More than 2,000 acres at the point could be transferred to Bering Straits Native Corporation, with several hundred-odd acre footprints for the U.S. Coat Guard and the State of Alaska.
A graphite deposit in the Imuruk Basin is looking promising, but as mining company Graphite One seeks to involve the communities, residents are worried about the impact on subsistence.
The Corps plans a 2,100-foot extension of Nome’s causeway, the building of a new 450-foot dock, and expanding the port down to a depth of 28 feet.
Break-ins in Teller and Elim, and a car theft in Nome, have kept Troopers busy.
After meeting in Nome in October, Vancouver-based Graphite One went to Teller this week to meet with the most immediate stakeholders near the potential mining prospect.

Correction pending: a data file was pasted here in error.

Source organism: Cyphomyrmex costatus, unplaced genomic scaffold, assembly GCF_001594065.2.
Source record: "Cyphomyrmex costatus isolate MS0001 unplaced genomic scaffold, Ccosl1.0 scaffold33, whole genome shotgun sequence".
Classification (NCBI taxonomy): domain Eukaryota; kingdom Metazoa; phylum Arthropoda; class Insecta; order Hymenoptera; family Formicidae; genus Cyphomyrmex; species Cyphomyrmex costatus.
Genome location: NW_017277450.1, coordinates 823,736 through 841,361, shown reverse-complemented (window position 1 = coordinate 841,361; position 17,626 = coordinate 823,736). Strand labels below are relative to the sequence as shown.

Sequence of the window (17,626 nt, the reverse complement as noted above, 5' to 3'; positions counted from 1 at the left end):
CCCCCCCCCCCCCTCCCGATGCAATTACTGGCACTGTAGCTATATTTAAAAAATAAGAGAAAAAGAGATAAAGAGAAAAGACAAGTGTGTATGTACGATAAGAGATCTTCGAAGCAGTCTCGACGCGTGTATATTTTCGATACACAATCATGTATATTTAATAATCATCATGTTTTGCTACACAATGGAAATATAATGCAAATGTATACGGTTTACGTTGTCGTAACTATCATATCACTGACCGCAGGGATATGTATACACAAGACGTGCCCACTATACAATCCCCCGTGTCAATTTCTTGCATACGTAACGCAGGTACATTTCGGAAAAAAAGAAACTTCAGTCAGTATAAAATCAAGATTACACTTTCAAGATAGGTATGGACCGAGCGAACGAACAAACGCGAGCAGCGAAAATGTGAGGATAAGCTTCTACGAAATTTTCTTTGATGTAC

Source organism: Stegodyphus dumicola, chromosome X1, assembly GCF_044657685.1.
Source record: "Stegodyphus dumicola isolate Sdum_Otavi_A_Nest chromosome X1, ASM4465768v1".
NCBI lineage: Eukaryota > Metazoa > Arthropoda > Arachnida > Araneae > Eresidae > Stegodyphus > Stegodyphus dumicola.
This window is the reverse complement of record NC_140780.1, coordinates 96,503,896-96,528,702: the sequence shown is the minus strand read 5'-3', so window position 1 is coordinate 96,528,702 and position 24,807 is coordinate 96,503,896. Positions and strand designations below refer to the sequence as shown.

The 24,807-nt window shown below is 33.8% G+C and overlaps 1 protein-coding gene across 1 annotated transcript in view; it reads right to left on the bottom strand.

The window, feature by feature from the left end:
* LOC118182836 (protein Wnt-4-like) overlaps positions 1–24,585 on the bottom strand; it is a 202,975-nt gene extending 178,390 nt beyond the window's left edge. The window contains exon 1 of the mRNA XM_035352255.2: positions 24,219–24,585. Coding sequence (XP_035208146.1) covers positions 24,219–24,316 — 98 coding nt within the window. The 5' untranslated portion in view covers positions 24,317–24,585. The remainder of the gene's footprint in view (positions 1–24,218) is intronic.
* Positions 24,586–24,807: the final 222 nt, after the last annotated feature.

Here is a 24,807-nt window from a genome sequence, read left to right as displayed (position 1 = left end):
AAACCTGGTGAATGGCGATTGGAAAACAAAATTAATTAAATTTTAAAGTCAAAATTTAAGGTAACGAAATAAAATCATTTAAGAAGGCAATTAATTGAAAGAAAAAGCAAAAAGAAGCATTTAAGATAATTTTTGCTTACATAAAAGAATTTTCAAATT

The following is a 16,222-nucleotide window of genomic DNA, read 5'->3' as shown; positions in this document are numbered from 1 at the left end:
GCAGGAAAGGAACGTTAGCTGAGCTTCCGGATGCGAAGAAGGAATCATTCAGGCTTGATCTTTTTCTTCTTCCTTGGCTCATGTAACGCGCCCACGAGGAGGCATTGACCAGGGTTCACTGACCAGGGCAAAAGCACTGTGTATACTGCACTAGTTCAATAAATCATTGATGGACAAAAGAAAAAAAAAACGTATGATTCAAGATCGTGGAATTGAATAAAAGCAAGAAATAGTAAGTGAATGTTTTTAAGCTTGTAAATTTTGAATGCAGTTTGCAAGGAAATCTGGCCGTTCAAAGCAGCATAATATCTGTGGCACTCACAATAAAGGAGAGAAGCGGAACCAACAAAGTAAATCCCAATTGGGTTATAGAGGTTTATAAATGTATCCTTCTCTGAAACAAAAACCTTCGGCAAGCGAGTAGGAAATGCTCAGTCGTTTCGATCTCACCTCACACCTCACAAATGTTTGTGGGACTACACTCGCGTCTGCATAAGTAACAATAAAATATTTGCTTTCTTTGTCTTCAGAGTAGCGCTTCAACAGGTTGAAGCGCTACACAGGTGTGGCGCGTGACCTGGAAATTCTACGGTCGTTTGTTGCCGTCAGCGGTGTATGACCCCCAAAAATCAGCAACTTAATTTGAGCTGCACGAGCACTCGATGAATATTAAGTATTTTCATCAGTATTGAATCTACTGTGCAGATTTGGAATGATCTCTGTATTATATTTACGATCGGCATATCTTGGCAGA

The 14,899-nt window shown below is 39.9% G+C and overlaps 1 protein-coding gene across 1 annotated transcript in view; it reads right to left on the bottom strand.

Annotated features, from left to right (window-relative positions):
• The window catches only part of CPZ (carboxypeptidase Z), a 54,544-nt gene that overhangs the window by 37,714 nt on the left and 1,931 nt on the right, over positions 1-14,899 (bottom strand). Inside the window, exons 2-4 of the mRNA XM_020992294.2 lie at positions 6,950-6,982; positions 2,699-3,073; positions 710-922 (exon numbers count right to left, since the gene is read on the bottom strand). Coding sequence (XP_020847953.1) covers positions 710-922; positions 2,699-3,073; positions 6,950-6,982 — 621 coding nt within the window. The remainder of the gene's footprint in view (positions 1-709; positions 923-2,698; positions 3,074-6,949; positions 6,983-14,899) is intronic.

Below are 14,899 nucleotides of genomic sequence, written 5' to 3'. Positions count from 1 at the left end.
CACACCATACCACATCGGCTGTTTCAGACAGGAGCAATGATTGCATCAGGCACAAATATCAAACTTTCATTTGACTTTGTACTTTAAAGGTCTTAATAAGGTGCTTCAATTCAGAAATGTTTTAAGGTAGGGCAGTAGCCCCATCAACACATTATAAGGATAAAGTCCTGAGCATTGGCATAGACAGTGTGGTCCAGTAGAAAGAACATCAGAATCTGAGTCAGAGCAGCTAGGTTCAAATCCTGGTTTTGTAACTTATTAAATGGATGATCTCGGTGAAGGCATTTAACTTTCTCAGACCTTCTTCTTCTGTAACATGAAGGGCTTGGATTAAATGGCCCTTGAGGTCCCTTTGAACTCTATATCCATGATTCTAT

Wednesday night’s public meeting in Nome was the first step in what’s sure to be an extensive process of exploration and permitting for Graphite One Resources—the Vancouver-based company that’s been exploring the second-largest known graphite deposit in the world, here on the Seward Peninsula.
183, to be exact. At least, those are all the miles volunteer Jenn has driven since arriving in Nome—this town with three roads out and no roads in.
In all, 80 runners for the boys and 57 runners for the girls represented schools from throughout the Bering Strait, Norton Sound, Northwest Arctic Borough, and North Slope.
Aviation officials from across the state are visiting runways and airports throughout Western Alaska to gain an eye-witness understanding of rural aviation.
Troopers are suspending their involvement in the search for 21-year-old Clarence Ray Olanna from Brevig Mission, but local searchers pledge to continue.